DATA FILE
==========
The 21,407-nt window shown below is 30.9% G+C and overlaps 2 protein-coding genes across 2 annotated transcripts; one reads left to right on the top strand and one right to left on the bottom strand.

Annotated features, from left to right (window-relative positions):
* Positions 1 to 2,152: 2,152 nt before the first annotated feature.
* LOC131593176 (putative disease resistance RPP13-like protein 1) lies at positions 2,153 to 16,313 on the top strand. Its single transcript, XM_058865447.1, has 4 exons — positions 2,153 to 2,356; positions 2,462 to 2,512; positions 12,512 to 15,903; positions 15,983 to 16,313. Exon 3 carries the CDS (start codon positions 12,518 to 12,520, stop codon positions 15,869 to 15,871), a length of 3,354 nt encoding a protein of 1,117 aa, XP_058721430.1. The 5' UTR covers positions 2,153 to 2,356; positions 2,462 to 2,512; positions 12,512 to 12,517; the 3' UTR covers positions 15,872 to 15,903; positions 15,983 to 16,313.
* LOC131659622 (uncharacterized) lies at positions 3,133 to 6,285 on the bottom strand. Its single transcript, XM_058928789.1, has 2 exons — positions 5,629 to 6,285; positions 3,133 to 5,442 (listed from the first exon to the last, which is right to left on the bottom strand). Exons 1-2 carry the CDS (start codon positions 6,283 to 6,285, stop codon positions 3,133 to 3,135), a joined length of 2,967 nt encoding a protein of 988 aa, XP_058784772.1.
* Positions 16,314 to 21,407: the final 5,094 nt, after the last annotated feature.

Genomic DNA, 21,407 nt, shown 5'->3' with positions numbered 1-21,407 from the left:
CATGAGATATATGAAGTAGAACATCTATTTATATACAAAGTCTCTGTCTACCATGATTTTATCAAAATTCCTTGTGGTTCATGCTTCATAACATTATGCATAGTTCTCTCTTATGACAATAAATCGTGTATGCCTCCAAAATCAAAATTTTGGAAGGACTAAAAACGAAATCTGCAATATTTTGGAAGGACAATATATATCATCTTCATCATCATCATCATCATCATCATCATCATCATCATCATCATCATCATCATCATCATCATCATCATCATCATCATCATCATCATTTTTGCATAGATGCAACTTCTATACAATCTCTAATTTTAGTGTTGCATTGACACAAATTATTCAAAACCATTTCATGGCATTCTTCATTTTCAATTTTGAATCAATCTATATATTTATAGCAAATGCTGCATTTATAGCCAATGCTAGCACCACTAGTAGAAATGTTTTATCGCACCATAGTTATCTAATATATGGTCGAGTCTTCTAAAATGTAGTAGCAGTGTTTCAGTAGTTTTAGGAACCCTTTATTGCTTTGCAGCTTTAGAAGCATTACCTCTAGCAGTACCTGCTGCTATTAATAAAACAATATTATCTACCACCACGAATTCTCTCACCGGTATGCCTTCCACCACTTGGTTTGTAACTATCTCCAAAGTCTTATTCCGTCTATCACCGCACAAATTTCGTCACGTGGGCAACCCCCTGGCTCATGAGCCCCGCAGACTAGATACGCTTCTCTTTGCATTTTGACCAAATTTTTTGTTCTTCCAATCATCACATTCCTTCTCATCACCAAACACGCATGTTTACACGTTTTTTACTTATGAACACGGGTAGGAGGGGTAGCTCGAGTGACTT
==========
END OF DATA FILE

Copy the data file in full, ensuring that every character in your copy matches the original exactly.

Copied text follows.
The 21,407-nt window shown below is 30.9% G+C and overlaps 2 protein-coding genes across 2 annotated transcripts; one reads left to right on the top strand and one right to left on the bottom strand.

Annotated features, from left to right (window-relative positions):
* Positions 1 to 2,152: 2,152 nt before the first annotated feature.
* LOC131593176 (putative disease resistance RPP13-like protein 1) lies at positions 2,153 to 16,313 on the top strand. Its single transcript, XM_058865447.1, has 4 exons — positions 2,153 to 2,356; positions 2,462 to 2,512; positions 12,512 to 15,903; positions 15,983 to 16,313. Exon 3 carries the CDS (start codon positions 12,518 to 12,520, stop codon positions 15,869 to 15,871), a length of 3,354 nt encoding a protein of 1,117 aa, XP_058721430.1. The 5' UTR covers positions 2,153 to 2,356; positions 2,462 to 2,512; positions 12,512 to 12,517; the 3' UTR covers positions 15,872 to 15,903; positions 15,983 to 16,313.
* LOC131659622 (uncharacterized) lies at positions 3,133 to 6,285 on the bottom strand. Its single transcript, XM_058928789.1, has 2 exons — positions 5,629 to 6,285; positions 3,133 to 5,442 (listed from the first exon to the last, which is right to left on the bottom strand). Exons 1-2 carry the CDS (start codon positions 6,283 to 6,285, stop codon positions 3,133 to 3,135), a joined length of 2,967 nt encoding a protein of 988 aa, XP_058784772.1.
* Positions 16,314 to 21,407: the final 5,094 nt, after the last annotated feature.

Genomic DNA, 21,407 nt, shown 5'->3' with positions numbered 1-21,407 from the left:
CATGAGATATATGAAGTAGAACATCTATTTATATACAAAGTCTCTGTCTACCATGATTTTATCAAAATTCCTTGTGGTTCATGCTTCATAACATTATGCATAGTTCTCTCTTATGACAATAAATCGTGTATGCCTCCAAAATCAAAATTTTGGAAGGACTAAAAACGAAATCTGCAATATTTTGGAAGGACAATATATATCATCTTCATCATCATCATCATCATCATCATCATCATCATCATCATCATCATCATCATCATCATCATCATCATCATCATCATCATCATCATTTTTGCATAGATGCAACTTCTATACAATCTCTAATTTTAGTGTTGCATTGACACAAATTATTCAAAACCATTTCATGGCATTCTTCATTTTCAATTTTGAATCAATCTATATATTTATAGCAAATGCTGCATTTATAGCCAATGCTAGCACCACTAGTAGAAATGTTTTATCGCACCATAGTTATCTAATATATGGTCGAGTCTTCTAAAATGTAGTAGCAGTGTTTCAGTAGTTTTAGGAACCCTTTATTGCTTTGCAGCTTTAGAAGCATTACCTCTAGCAGTACCTGCTGCTATTAATAAAACAATATTATCTACCACCACGAATTCTCTCACCGGTATGCCTTCCACCACTTGGTTTGTAACTATCTCCAAAGTCTTATTCCGTCTATCACCGCACAAATTTCGTCACGTGGGCAACCCCCTGGCTCATGAGCCCCGCAGACTAGATACGCTTCTCTTTGCATTTTGACCAAATTTTTTGTTCTTCCAATCATCACATTCCTTCTCATCACCAAACACGCATGTTTACACGTTTTTTACTTATGAACACGGGTAGGAGGGGTAGCTCGAGTGACTT